Concerning Grimaldi's mistake in its offer, the agency reports that it determined that correction of the error would require the reopening of discussions with Grimaldi and therefore with all offerors in the competitive range since Grimaldi's intended price could not be established from its offer. /1/ The agency says that reopening discussions was not in the best interests of the government because the items being procured have a long lead time which cannot be expedited because of their complexity. The agency says that additional delays would be detrimental to fleet operations and argues that additional slippage in the delivery schedule would certainly occur if it were to reopen negotiations, since the contracting officer must obtain higher level approval before conducting a second round of BAFOs and it would also have to complete the pre-award survey on Grimaldi if it were again the low offeror. In addition, since during discussions the agency had advised Grimaldi of a possible mistake in item 0001, the agency sees no reason to afford the protester the opportunity now to revise its offer when it had failed to do so previously. We agree.

When a mistake of other than a clerical nature is suspected or alleged before award in a negotiated procurement, the Federal Acquisition Regulation (FAR) contemplates that the mistake will be resolved through discussions, FAR Sec. 15.607(b) (FAC 84-16), by "calling it to the offeror's attention as specifically as possible without disclosing information concerning other offerors' proposals or the evaluation process. ..."FAR Sec. 15.610(c)(4) (FAC 84-16). That is precisely what NAEC attempted to do here during oral discussions and in its confirming January 10 letter in which it requested Grimaldi:

"to review your proposal for a possible error in pricing Item 0001 since there is a disparity between your price and the other offers received. your offer is correct for Item 0001 please confirm this in writing."

In its best and final offer, Grimaldi replied:

"As you had stated in your letter of January 10, 1990 to review our proposal, we have. Our prices will remain as originally quoted."

Grimaldi therefore did not discover its mistake as a result of the discussions which were conducted with it. It was only after the submission of BAFOs, in conjunction with the pre-award survey, that it was discovered that Grimaldi's price was based on half the quantity of a certain part-- the anchor damper assemblies-- that was required by the solicitation.

There is no way of ascertaining what Grimaldi's price would have been had it been based on supplying the correct quantity of anchor damper assemblies. In fact the protester itself does not undertake to state what its price would have been, or would be, based on a correct understanding of the solicitation requirements. The relief it seeks is an opportunity to submit a revised price proposal, i.e., to participate in another round of discussions. See FAR Sec. 15.610(c)(5) (FAC 84 16).

Agencies may, but are not required to, reopen negotiations where a mistake is claimed after the receipt of BAFOs and provide the offeror with an opportunity to discuss the matter. See Standard Manufacturing Co., 65 Comp.Gen. 451 (1986), 86-1 CPD Para. 304. Under FAR Sec. 15.611(c) (FAC 84-16), after the receipt of BAFOs, the contracting officer should not reopen discussions unless it is clearly in the government's best interest to do so. The question here is whether the agency abused this discretion. As noted above, the agency justifies its decision not to reopen discussions because of slippage in the delivery schedule and the detrimental effect additional delays would have on fleet operations. The protester states that it would only take it a "day or two" to recalculate its proposal. The agency has shown, however, that the actual time required for it to get approval for and conduct another round of discussions, and to select an awardee (including a possible pre-award survey) substantially exceeds that. Further, offerors have a responsibility to exercise due care and diligence in preparing their proposals. The agency, in oral and written discussions, prior to the submission of BAFOs, requested Grimaldi to thoroughly review its proposal for possible errors, specifically citing the price of item 0001, and we see no reason to require the agency to afford Grimaldi another opportunity. Therefore, we will not object to NAEC's refusal to reopen discussions.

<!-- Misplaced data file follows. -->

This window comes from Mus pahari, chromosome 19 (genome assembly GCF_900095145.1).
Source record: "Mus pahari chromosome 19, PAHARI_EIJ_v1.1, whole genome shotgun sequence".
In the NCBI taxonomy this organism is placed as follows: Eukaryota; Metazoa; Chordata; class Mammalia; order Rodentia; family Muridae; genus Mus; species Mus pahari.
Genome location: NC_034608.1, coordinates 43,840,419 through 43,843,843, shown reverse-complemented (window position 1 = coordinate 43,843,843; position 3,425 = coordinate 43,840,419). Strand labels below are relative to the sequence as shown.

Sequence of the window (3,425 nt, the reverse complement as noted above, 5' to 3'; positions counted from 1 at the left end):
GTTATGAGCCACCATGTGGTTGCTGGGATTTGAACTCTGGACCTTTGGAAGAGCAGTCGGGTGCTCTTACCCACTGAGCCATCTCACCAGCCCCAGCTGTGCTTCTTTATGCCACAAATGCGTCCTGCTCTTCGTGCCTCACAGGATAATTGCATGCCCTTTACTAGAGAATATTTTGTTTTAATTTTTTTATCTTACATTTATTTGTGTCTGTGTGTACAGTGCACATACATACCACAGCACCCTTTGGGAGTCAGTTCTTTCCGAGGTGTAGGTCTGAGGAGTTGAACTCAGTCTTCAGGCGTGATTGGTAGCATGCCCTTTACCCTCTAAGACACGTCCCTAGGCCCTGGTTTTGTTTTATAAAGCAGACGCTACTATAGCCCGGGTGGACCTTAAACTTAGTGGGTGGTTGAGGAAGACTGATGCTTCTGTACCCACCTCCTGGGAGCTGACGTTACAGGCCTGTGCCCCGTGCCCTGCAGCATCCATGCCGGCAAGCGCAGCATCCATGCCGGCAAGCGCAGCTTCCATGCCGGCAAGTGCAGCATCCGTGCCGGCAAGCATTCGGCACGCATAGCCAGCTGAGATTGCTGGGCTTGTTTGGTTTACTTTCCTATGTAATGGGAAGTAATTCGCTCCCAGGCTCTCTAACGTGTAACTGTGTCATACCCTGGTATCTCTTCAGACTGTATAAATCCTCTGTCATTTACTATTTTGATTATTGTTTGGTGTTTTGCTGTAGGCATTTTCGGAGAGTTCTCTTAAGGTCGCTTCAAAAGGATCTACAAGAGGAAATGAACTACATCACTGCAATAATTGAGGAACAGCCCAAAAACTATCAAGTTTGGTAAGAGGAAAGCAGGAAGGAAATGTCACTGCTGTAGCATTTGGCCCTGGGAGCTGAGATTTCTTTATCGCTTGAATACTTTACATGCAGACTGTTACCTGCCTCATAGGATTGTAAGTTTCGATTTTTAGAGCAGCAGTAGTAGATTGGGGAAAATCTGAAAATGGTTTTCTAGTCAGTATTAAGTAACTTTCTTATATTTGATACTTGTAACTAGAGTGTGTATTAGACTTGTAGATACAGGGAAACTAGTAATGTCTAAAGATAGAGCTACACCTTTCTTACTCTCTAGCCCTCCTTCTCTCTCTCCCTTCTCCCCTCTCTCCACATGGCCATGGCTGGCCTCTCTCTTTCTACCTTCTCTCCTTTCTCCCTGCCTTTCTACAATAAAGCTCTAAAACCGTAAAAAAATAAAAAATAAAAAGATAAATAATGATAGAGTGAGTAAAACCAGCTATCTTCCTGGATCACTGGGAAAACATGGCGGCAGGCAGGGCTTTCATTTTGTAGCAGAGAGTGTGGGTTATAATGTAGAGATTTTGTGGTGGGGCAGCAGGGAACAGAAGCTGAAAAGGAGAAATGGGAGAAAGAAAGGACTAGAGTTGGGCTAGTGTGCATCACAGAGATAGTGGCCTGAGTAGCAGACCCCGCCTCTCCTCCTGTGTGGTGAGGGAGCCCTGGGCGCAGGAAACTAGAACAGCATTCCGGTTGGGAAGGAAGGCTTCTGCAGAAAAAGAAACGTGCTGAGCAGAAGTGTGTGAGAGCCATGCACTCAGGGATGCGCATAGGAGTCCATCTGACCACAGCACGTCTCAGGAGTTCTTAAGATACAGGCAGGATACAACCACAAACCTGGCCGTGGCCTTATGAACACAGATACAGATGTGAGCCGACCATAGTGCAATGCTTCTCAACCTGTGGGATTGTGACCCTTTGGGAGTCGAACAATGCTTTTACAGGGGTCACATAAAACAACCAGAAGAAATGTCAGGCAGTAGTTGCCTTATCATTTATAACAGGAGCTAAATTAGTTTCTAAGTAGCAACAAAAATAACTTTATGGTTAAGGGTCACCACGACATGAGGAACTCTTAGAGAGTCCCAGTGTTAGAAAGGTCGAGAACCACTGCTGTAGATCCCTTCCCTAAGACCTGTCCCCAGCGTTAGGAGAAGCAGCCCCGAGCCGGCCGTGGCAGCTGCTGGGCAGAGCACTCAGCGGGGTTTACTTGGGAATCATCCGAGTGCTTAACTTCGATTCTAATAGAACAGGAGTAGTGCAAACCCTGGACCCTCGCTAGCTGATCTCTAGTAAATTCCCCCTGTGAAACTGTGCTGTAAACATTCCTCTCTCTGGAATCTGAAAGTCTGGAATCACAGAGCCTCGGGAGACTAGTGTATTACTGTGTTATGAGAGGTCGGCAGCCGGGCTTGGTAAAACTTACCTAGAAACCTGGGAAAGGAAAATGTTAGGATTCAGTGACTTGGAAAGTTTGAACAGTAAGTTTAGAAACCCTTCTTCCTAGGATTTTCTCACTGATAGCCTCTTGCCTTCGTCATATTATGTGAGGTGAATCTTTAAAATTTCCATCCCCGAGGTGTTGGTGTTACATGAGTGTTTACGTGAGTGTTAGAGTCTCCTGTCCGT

We find no merit to Grimaldi's contention that the agency failed to properly notify it of possible error because the contracting officer referred to only line item 0001 and omitted line item 0004. The RFP clearly indicated that either item 0001 or 0004, but not both items, would be awarded after a transportation evaluation was performed. Both items were identical, except for shipping terms, and an error in one would have indicated an error in the other. If Grimaldi had carefully reviewed its offer for item 0001 it would have discovered its error. Since Grimaldi did not find an error in regard to item 0001, there is no reason to conclude that it would have discovered an error in regard to item 0004.

Finally, we need not resolve whether Grimaldi or the government stopped the pre-award survey. Even if the survey had been completed and had been otherwise favorable to the protester, the problem remained that the government was aware that Grimaldi's offered price was based on only half of the anchor damper assemblies required. This problem would have had to have been resolved through a second round of discussions, which because of schedule constraints the agency reasonably refused to conduct.

The protest is denied.

/1/ When discussions are reopened after best and final offers are received, the contracting officer is required to hold discussions with all the offerors in the competitive range and allow them to submit another round BAFOs. See Greenleaf Distribution Servs., Inc., B-221335, Apr. 30, 1986, 86-1 CPD Para. 422.